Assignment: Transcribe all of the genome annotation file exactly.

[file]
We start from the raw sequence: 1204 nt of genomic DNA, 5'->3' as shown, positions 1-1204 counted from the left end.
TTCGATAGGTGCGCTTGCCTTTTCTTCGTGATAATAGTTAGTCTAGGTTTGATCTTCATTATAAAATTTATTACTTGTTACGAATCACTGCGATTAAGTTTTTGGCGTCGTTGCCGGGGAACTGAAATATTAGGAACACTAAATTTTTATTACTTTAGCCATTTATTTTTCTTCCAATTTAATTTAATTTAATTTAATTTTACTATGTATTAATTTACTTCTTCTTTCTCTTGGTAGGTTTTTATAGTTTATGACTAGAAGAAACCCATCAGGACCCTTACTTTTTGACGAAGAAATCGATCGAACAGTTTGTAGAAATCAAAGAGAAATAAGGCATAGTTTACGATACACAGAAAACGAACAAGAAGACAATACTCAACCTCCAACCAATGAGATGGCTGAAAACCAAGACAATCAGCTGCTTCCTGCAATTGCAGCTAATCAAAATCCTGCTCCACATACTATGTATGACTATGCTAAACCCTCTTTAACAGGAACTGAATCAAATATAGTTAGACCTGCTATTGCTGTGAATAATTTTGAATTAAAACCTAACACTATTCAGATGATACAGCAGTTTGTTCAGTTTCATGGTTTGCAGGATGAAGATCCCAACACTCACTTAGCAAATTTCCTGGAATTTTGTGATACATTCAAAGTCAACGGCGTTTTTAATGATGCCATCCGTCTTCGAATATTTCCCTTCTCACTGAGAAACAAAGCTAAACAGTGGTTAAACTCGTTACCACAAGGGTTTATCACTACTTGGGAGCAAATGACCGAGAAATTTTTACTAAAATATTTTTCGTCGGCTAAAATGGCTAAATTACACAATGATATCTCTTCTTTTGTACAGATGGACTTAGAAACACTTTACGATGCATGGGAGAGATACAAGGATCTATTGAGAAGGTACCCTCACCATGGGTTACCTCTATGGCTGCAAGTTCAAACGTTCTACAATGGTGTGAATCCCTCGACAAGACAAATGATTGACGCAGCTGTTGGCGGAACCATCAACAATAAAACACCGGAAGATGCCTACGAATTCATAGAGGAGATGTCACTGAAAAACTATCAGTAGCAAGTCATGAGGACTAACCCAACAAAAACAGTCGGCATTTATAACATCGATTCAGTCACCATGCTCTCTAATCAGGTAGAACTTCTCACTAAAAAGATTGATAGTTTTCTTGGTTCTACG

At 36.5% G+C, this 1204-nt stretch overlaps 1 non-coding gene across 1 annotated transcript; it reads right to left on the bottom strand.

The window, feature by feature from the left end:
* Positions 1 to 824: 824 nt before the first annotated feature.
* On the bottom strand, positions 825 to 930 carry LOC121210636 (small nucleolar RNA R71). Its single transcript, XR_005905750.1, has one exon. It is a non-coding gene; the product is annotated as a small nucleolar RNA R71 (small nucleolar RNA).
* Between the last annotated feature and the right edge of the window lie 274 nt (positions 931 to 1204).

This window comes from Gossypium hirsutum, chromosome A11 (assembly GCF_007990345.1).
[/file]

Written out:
We start from the raw sequence: 1204 nt of genomic DNA, 5'->3' as shown, positions 1-1204 counted from the left end.
TTCGATAGGTGCGCTTGCCTTTTCTTCGTGATAATAGTTAGTCTAGGTTTGATCTTCATTATAAAATTTATTACTTGTTACGAATCACTGCGATTAAGTTTTTGGCGTCGTTGCCGGGGAACTGAAATATTAGGAACACTAAATTTTTATTACTTTAGCCATTTATTTTTCTTCCAATTTAATTTAATTTAATTTAATTTTACTATGTATTAATTTACTTCTTCTTTCTCTTGGTAGGTTTTTATAGTTTATGACTAGAAGAAACCCATCAGGACCCTTACTTTTTGACGAAGAAATCGATCGAACAGTTTGTAGAAATCAAAGAGAAATAAGGCATAGTTTACGATACACAGAAAACGAACAAGAAGACAATACTCAACCTCCAACCAATGAGATGGCTGAAAACCAAGACAATCAGCTGCTTCCTGCAATTGCAGCTAATCAAAATCCTGCTCCACATACTATGTATGACTATGCTAAACCCTCTTTAACAGGAACTGAATCAAATATAGTTAGACCTGCTATTGCTGTGAATAATTTTGAATTAAAACCTAACACTATTCAGATGATACAGCAGTTTGTTCAGTTTCATGGTTTGCAGGATGAAGATCCCAACACTCACTTAGCAAATTTCCTGGAATTTTGTGATACATTCAAAGTCAACGGCGTTTTTAATGATGCCATCCGTCTTCGAATATTTCCCTTCTCACTGAGAAACAAAGCTAAACAGTGGTTAAACTCGTTACCACAAGGGTTTATCACTACTTGGGAGCAAATGACCGAGAAATTTTTACTAAAATATTTTTCGTCGGCTAAAATGGCTAAATTACACAATGATATCTCTTCTTTTGTACAGATGGACTTAGAAACACTTTACGATGCATGGGAGAGATACAAGGATCTATTGAGAAGGTACCCTCACCATGGGTTACCTCTATGGCTGCAAGTTCAAACGTTCTACAATGGTGTGAATCCCTCGACAAGACAAATGATTGACGCAGCTGTTGGCGGAACCATCAACAATAAAACACCGGAAGATGCCTACGAATTCATAGAGGAGATGTCACTGAAAAACTATCAGTAGCAAGTCATGAGGACTAACCCAACAAAAACAGTCGGCATTTATAACATCGATTCAGTCACCATGCTCTCTAATCAGGTAGAACTTCTCACTAAAAAGATTGATAGTTTTCTTGGTTCTACG

At 36.5% G+C, this 1204-nt stretch overlaps 1 non-coding gene across 1 annotated transcript; it reads right to left on the bottom strand.

The window, feature by feature from the left end:
* Positions 1 to 824: 824 nt before the first annotated feature.
* On the bottom strand, positions 825 to 930 carry LOC121210636 (small nucleolar RNA R71). Its single transcript, XR_005905750.1, has one exon. It is a non-coding gene; the product is annotated as a small nucleolar RNA R71 (small nucleolar RNA).
* Between the last annotated feature and the right edge of the window lie 274 nt (positions 931 to 1204).

This window comes from Gossypium hirsutum, chromosome A11 (assembly GCF_007990345.1).